Cleyera (Ternstroemia gymnanthera) stands out among other evergreen shrubs with its colorful, glossy foliage. Sometimes sold under the name Cleyera japonica, it grows in U.S. Department of Agriculture plant hardiness zones 8 through 10, where it serves several roles. Cleyera provides year-round interest and demands little care, but you should understand its needs and traits before you plant one.
It's a Looker
Reaching 8 to 10 feet tall with a 6-foot spread, cleyera makes an assertive addition to the yard. It is clad in dense masses of glossy, evergreen leaves, which change color from red to green during the growing season. Tiny white flowers emerge in spring and are replaced by 1-inch-long oval berries. Cultivars, such as Bronze Beauty (Cleyera japonica "Conthery") differ slightly in appearance, producing bronze-colored new foliage that matures to solid green. Its dimensions are roughly the same as standard cleyera shrubs, but it is slightly more cold-tolerant and will grow in USDA zones 7 through 10.
Cleyera's dense, upright growth habit make it a good choice for hedging, but it also works well as a stand-alone specimen plant due to its attractive vase shape and showy foliage. Because it responds well to pruning, a cleyera shrub can also be pruned into a standard or a multitrunked tree to show its graceful structure. Cleyera shrubs used for a hedge or screen should be planted 3 to 6 feet apart on a staggered line to maximize their foliage coverage while allowing them plenty of room to spread their roots. Those pruned into a tree form should be planted well away from driveways and streets because their low-growing canopies may catch on or block taller vehicles.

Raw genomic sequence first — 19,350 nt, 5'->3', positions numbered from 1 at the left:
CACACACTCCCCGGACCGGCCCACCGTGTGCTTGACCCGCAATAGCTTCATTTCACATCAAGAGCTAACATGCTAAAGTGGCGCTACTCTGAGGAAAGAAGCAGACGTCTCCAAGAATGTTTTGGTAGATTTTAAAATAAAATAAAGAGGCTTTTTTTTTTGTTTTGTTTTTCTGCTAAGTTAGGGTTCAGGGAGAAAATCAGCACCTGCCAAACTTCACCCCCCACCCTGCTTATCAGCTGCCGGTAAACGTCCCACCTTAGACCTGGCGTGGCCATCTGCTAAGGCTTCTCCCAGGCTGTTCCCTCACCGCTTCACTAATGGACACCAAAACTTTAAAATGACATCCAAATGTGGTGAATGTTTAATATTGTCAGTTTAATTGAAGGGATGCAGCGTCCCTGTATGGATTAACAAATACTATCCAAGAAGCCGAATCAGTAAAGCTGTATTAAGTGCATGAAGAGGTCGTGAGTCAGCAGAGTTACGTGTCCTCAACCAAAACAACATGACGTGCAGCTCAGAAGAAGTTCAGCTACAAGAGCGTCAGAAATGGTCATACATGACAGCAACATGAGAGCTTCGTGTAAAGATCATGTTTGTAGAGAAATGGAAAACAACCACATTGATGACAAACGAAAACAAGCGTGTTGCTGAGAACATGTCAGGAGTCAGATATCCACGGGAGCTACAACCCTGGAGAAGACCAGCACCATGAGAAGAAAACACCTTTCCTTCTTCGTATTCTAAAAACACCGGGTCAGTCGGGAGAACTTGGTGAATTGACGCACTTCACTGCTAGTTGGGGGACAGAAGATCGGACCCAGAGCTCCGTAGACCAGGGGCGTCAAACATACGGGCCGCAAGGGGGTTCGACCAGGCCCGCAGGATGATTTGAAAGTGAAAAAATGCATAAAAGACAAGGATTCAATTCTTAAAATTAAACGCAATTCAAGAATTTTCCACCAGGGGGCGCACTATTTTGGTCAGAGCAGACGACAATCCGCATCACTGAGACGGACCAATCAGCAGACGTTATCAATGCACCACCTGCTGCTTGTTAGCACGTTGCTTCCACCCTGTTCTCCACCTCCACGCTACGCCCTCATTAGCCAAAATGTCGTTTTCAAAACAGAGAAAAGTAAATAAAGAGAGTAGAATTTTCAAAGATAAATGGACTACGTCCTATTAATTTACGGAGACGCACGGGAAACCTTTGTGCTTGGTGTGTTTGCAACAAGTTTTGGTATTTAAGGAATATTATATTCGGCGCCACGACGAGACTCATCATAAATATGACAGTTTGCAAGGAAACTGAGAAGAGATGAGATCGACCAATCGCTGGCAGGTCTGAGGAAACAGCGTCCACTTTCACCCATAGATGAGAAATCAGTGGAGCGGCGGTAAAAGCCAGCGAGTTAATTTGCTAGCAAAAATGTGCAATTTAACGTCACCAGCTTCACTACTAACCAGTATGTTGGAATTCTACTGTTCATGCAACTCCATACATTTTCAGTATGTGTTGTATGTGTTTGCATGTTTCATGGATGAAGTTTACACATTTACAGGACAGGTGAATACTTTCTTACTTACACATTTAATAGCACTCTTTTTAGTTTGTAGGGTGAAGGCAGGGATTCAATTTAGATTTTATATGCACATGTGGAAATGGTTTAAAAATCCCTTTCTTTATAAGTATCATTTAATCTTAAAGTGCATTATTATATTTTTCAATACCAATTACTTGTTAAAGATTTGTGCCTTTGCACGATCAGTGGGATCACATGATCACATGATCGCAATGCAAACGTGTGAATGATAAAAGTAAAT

Hardy and adaptable, cleyera will grow better and live longer if planted in the right conditions. A lightly shaded, fast-draining site with acidic soil provides the best environment for growing cleyera, although it will tolerate full sun in cooler climates. Don't plant it in alkaline soil because it will increase the chances of chlorosis, an iron deficiency that causes yellowed foliage and slow growth. Also, avoid planting it under a deciduous tree that casts heavy shade because it may suffer leaf burn when exposed to winter sunshine after the tree loses its leaves.
Keeping It Healthy
Once established in a suitable site, a cleyera seldom needs hands-on care or maintenance. It generally doesn't have issues with pests or diseases. Water it weekly to a depth of 1 inch during the summer, especially in warmer climates or during times of extreme drought. Stop watering in winter or during rainy weather. Routine feeding is not necessary, although a 3-inch layer of compost spread beneath the drip line of the shrub will provide a constant, low-level source of nutrients while keeping weeds at bay. Cleyera grows slowly and seldom needs pruning, but you can pinch it back in spring to encourage a more compact shape.